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Rich men, unless guided by the Gospel motive, will always exercise the privilege of choosing to themselves teachers who may regale their taste; but we, my friends of the City-Mission, should ever take good heed that the poor, who are in a peculiar manner committed unto us, should have the Gospel preached to them. We may indeed find no one qualified for our arduous work, in all respects. But in whatever else he may be deficient, let him be at least an effective preacher of the Gospel.

Among the causes why our public ministrations fail of due effect, it is not one of the least prominent, that our sermons are too often hastily prepared, amid the distractions and the perplexities of other duties. On this account, the office of a Free-Preacher and that of a City-Missionary, are in a great measure incompatible. It may well claim your serious consideration, whether the one should not be allowed to make the pulpit his chief sphere, and the other spend his strength, almost exclusively, in dispensing our alms, in breaking the bread of life from house to house, and in visiting with our benefits a multitude, in recesses that have not yet been explored, — a multitude whom we cannot hope to see within these walls, until their temporal and spiritual condition shall first be meliorated by some Gospel guide, who will go to them, and, implanting in their minds the Gospel motive, by the power of the Gospel compel them to come in.

But to whatever duties you may call them, — “Brethren, look ye out among you men of honest report, full of the Holy Ghost and wisdom, whom we may appoint over this business.” (Acts vi. 3.) And let each ever bear in mind the character of the apostle of the Lord who penned our text, and who, in the capital of Syria, and in the capital of Pisidia, in the chief city of all Asia Minor, and in the chief city of Achaia, in the pride of Greece and in the emporium of the Western Empire, — by his toils in many a metropolis, by his faithful, powerful preaching of Christ crucified, and by the abundant success of his indefatigable labors, was the first, and is the best, model of a City-Missionary

2. IN ALL YOUR DELIBERATIONS, let the love of Christ have free course, as your great motive.

Our mission, my friends, has been popular, from its commencement. It has enlisted in its service not a few, who have been willing to spend and to be spent. It has won the hearty commendation of wise men after the flesh; for, to reclaim the ignorant, and feed the hungry, and wipe away the tear of human sorrow, are approved by many, who have no higher aim, than to relieve temporal distress. But our charity, we should remember, is not mere secular benevolence.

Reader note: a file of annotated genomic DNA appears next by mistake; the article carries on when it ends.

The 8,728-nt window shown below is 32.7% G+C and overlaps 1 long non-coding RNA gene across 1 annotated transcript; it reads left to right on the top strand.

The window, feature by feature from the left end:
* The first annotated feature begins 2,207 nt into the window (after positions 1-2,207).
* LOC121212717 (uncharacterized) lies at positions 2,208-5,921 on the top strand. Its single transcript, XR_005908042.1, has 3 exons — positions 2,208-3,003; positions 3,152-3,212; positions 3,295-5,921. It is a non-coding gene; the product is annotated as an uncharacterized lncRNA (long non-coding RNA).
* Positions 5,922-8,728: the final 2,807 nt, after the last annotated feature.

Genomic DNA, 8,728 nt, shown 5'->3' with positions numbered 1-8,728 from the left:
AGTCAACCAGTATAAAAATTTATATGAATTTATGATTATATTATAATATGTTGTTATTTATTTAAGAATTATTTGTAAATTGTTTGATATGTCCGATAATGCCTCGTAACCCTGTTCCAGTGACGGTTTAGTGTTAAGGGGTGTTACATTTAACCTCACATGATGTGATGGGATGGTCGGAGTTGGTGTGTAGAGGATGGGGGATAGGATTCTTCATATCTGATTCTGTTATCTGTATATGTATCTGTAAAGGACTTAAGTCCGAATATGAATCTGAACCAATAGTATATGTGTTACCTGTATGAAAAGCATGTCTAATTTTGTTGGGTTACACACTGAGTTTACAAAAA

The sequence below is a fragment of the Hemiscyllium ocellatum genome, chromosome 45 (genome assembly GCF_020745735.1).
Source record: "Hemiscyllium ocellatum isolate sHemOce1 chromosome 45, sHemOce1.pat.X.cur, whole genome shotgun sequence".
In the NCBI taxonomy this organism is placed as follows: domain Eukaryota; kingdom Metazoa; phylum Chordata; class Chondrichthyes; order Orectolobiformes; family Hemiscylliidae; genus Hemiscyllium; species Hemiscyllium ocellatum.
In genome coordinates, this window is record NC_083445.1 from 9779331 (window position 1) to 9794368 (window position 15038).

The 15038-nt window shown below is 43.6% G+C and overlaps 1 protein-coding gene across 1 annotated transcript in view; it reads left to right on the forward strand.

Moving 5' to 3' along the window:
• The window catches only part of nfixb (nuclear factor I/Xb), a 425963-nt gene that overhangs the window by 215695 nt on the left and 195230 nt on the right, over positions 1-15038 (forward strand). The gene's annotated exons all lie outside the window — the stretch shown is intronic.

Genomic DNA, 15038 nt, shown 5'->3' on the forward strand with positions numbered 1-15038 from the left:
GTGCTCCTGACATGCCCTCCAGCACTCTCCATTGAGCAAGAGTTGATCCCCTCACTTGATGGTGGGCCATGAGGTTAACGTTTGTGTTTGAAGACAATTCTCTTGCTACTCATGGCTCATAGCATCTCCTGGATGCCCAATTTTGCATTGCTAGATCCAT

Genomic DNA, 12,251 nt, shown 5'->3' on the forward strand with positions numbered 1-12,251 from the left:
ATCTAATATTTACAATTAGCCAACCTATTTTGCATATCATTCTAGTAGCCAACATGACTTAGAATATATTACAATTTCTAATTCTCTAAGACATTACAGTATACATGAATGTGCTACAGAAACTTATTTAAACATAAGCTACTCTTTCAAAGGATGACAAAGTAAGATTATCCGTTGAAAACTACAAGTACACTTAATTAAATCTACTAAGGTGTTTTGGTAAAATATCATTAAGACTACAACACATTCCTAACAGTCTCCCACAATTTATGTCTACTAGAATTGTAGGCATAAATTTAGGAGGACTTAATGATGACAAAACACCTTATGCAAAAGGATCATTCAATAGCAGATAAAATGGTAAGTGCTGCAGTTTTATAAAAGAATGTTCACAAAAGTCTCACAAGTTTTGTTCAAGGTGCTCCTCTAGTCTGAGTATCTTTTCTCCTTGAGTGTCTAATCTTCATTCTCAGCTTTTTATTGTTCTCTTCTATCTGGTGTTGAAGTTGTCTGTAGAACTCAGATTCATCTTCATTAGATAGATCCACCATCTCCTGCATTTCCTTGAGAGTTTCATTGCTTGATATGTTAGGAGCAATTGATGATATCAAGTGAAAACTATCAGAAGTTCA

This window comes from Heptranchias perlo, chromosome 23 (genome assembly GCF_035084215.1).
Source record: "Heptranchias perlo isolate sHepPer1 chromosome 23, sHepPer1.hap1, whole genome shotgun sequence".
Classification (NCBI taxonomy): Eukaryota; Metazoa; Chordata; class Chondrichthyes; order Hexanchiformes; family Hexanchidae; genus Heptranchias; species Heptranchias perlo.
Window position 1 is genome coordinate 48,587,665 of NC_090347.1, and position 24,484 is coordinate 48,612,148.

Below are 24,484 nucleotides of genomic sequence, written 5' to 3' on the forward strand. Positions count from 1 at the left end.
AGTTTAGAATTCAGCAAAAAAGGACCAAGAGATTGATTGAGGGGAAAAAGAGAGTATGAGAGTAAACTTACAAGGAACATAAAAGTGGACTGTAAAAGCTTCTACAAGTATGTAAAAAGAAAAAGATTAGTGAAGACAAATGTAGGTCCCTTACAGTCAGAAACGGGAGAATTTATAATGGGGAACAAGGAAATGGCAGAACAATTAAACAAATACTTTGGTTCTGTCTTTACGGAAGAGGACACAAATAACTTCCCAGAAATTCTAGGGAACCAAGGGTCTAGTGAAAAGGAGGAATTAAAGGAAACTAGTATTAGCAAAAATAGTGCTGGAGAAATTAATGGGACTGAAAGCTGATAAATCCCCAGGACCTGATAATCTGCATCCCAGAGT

It becomes us, my mission friends, to look steadily at our object. In all the exercise of our kindness to our fellow-men, let us carry with us this great truth : that we do nothing, as God hath willed and commanded it to be done, * unless we extend some influence of the Gospel to the heart of every one whom we profess to serve. Let us relieve the suffering, and let us instruct the ignorant; but let it ever be our heart's desire and prayer, “that they may be saved.” For every one of them Christ died; and then only shall we have labored with effect, when we have taught them to love Christ unto the saving of their souls.

Hitherto, the spirit of the Gospel has prevailed throughout our mission. It is well, that all the meetings of our Society, and of our Managers, and of all our Committees, have begun and closed with prayer. It is well, that our missionary work has been done so much in a missionary way. The love of CHRIST has constrained the conductors and the teachers of our schools. To win souls is manifestly made their object. For this, they profess to teach their lambs of Christ's fold; not impelled by the philanthropy of novelists and poets, but by the motive of the Gospel. On this account, there are already in our schools some children of the very poorest of the poor, who have here imbibed a saving knowledge of redemption. A hallowed influence has issued from our missionary cause upon the Managers and the Committees of the Society. While occupied in conferring spiritual benefits on others, we have ourselves become partakers of the same gifts of grace. Some have here first caught the true spirit of missions. Some have here first made sacrifices for Christ's sake, and here first felt their hearts burn within them, as they have talked of Jesus by the way. And the thought may well come, with power, to the conscience of every one of us, Let me beware lest, providing for the salvation of others, I may myself be a cast-away!

* The 13th of our 39 ARTICLES OF RELIGIon, inculcates the Gospel motive, in very strong terms.

To all of you, my hearers, who have an interest in our good work, I would say, Come hither on the Lord's day, an hour before the stated time of public service.